Following are summaries of bills enacted into law that may directly affect filings made and business conducted with the Secretary of State’s office. Unless otherwise indicated, these measures took effect on January 1, 2012. To research other legislation that does not impact filings made or business conducted with the Secretary of State’s office but that may affect your business, please refer to the Bill Index section of the California Legislative Counsel’s website for a list of all bills introduced in the Assembly and Senate during the 2011–2012 legislative session.
The various California Codes (reflecting laws currently in effect) can be accessed through the California Law section of the California Legislative Counsel’s website.
This act allows a corporation to make distributions to shareholders if certain specified conditions are met. This act also grants more flexibility to the board of directors to determine the value of the corporation’s assets and liabilities.
This act repeals Corporations Code § 502 regulating corporate distributions and provides that preferred shareholders with cumulative dividends in arrears do not have the right to bring suit with respect to an improper distribution unless the amounts owed those shareholders, as specified, is greater than zero. The act also creates a four–year statute of limitations for lawsuits based on an obligation to return an improper distribution.
This act allows businesses to choose to receive Statement of Information notices and other notices from the Secretary of State electronically.
This act requires a corporation from another state or country to file an initial Statement of Information within 90 days of registering in California. This makes the law the same for California and non–California corporations.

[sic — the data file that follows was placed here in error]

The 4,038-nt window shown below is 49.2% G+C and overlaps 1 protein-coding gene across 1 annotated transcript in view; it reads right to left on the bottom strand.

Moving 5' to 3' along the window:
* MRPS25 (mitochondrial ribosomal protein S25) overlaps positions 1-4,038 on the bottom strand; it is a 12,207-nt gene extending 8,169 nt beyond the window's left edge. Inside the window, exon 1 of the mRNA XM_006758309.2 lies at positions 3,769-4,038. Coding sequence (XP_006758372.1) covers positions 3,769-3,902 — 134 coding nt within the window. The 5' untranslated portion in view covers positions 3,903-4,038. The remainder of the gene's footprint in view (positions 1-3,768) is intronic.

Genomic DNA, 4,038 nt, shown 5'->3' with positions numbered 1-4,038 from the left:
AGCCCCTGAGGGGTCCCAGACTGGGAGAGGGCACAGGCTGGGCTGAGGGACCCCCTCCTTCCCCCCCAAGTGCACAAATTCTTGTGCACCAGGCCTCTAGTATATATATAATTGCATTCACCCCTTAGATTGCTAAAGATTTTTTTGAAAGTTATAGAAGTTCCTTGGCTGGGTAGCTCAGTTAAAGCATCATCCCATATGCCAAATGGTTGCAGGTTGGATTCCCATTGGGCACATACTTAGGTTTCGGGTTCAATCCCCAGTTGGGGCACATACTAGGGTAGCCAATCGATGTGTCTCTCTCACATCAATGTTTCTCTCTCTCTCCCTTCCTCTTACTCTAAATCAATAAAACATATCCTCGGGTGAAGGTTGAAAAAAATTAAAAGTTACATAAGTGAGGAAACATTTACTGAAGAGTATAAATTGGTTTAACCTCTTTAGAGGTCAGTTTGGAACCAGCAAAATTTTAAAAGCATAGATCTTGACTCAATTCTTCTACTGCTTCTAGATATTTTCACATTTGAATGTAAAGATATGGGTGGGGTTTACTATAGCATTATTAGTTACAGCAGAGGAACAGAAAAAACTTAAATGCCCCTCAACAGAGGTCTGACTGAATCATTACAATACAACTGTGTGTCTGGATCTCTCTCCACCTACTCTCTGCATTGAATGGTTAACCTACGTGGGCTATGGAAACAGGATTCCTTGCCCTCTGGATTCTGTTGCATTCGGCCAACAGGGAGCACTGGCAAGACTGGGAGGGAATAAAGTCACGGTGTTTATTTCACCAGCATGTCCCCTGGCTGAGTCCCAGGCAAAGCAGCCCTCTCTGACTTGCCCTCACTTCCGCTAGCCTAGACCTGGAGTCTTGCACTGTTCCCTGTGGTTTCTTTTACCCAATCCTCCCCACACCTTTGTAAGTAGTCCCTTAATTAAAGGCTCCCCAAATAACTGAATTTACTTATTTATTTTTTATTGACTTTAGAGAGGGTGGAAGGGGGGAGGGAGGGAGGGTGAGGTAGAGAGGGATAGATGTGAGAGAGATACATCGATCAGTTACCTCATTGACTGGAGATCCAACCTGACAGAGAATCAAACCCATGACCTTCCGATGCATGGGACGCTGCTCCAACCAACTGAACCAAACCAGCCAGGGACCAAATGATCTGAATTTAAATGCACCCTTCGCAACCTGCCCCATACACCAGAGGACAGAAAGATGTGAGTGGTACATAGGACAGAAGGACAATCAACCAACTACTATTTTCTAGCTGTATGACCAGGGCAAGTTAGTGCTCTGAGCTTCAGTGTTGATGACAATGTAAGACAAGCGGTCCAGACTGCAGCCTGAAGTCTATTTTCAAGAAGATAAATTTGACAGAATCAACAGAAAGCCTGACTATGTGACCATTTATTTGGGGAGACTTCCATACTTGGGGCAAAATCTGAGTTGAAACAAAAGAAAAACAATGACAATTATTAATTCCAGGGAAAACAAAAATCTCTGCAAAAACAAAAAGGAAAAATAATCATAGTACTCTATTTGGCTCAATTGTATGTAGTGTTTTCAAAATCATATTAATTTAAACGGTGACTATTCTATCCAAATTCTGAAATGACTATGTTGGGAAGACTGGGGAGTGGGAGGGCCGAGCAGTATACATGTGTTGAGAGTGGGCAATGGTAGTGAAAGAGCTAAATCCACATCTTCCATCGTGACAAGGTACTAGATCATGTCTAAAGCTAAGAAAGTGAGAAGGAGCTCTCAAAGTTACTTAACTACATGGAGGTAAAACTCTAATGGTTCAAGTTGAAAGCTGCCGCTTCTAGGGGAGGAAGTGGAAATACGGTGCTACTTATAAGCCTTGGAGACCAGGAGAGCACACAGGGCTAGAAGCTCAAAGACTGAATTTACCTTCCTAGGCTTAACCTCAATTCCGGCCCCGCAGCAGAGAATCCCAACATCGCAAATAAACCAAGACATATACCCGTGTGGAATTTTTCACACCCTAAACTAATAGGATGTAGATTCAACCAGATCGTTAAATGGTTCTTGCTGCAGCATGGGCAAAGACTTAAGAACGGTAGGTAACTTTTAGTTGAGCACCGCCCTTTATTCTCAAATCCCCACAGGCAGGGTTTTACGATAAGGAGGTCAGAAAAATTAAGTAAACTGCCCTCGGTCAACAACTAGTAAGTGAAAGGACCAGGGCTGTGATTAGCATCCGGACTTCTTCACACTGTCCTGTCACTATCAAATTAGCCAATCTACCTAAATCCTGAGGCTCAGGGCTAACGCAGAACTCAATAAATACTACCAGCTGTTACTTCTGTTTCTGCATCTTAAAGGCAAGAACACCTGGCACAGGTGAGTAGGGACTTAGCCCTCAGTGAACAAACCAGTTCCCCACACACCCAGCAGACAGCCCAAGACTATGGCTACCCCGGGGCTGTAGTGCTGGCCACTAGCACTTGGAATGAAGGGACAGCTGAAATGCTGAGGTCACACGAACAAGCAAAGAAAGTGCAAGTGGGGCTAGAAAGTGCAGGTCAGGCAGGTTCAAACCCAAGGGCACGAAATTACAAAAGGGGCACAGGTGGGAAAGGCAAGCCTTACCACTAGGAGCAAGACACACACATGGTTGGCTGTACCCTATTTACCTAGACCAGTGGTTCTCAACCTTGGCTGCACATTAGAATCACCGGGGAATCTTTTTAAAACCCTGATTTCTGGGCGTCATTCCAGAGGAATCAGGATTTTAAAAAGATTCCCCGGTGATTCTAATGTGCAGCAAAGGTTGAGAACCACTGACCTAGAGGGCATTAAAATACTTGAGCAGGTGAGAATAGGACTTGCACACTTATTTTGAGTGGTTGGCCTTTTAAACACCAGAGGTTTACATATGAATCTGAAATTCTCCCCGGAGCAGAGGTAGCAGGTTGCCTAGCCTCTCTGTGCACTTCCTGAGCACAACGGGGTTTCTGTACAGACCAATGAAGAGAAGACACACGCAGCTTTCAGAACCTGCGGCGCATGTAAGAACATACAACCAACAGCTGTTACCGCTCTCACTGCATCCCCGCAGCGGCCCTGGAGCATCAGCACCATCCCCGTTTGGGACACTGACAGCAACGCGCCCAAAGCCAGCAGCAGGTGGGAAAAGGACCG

This act allows credit unions to have corporations as agents for service of process. This act also standardizes the address requirements on the Statements of Information for consumer cooperatives, limited liability companies and credit unions, and provides other technical, standardizing changes related to common interest developments.
This act extends the time limit for architects to organize as limited liability partnerships from January 1, 2012 to January 1, 2019.
This act authorizes the formation of professional clinical counselor corporations, subject to specified requirements. It authorizes professional clinical counselors to be shareholders, officers, directors, or professional employees of other professional corporations. This act also makes changes to regulating and establishing the licensed profession of clinical counselors.
This act applies to nonprofit public benefit corporations that are committees required to file reports with the California Fair Political Practices Commission by the California Political Reform Act ("California FPCC Committees"). These committees are exempt from the supervision of the California Attorney General pursuant to California Government Code §§ 12581 and 12583. Because these committees are not supervised by the Attorney General, this act exempts them from the following requirements related to the Attorney General:
This act also requires a statement in the Certificate of Dissolution for nonprofit public benefit, nonprofit mutual benefit and nonprofit religious corporations that "all" final returns under the California Revenue and Taxation Code have been or will be filed with the California Franchise Tax Board.
This act also changes the criteria for counting the number of directors present for constituting a quorum, including criteria related to "interested" directors, and adds criteria related to "common" directors. This act incorporates references to filing specific instruments and reports with the Attorney General into various provisions of the nonprofit public benefit, nonprofit mutual benefit and nonprofit religious corporation law.
This act authorizes the formation of a new type of corporation called the "benefit corporation." A benefit corporation must be formed in accordance with Division 1 of the General Corporation law and must have the purpose of creating a general public benefit (defined as a "material positive impact on society and the environment").
This act authorizes the formation of a new type of corporation called the "flexible purpose corporation." This entity type is required to list its flexible purposes in the articles of incorporation, which could include charitable purposes.
This act gives the Secretary of State the right to refuse a request to perform a service or filing submitted for unlawful, false or fraudulent purposes.